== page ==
Clinical nutrition prescription using a mathematical method to assess industrialized formulas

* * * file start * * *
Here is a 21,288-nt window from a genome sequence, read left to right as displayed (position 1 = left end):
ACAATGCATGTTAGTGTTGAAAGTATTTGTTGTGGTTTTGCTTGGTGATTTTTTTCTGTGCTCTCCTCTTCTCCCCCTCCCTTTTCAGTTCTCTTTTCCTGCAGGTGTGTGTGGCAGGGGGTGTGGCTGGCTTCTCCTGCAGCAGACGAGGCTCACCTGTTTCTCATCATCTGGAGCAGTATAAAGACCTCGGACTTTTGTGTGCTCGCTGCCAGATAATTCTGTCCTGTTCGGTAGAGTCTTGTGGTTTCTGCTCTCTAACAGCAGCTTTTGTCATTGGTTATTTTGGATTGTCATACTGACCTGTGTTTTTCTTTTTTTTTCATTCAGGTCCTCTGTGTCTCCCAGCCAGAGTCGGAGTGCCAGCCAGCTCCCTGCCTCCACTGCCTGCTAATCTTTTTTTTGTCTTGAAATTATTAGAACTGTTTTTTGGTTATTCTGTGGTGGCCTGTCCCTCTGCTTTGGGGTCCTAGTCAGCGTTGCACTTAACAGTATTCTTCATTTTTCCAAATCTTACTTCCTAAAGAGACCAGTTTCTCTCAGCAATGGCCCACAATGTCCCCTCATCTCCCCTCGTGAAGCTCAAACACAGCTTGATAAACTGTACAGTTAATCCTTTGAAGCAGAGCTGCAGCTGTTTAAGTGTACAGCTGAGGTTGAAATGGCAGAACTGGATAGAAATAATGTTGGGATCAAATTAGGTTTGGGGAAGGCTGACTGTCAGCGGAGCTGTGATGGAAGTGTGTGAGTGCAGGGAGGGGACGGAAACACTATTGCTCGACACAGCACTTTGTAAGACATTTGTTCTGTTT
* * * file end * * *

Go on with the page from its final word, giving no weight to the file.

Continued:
Background: the planning of nutritional therapy depends restrictions defined by the prescriber, in a way that nutrients and calories levels are placed at appropriate intervals. Since industrialized formulas (IF) have fixed compositions of macro and micronutrients, there is a high risk of not meeting the set of restrictions in a given clinical scenario, i.e., attendance of the caloric, but not of the protein target. Objective: the objective of this study is to identify under what conditions it is possible an industrialized formula to meet the clinical restrictions of calories, macro and micronutrients. Methods: we deduced a mathematical relationship that must be met in order to satisfy such constraints. Using as variables: a) the necessary volume of an FI to meet the energy goal; b) the energy density of the FI; c) upper limit of calorie or nutrient; and d) the lower limit of calorie or nutrient. Results: a first degree inequality was developed that if attended allows to discriminate if a prescribed volume v of an IF meets the set of restrictions placed by the prescriber, in order to previously select viable formulas among a portfolio. Clinical vignettes are presented. Conclusion: the viability condition of an industrialized formula for the attendance of a system of constraints can be identified with the aid of a mathematical formula of the first-degree inequality type.


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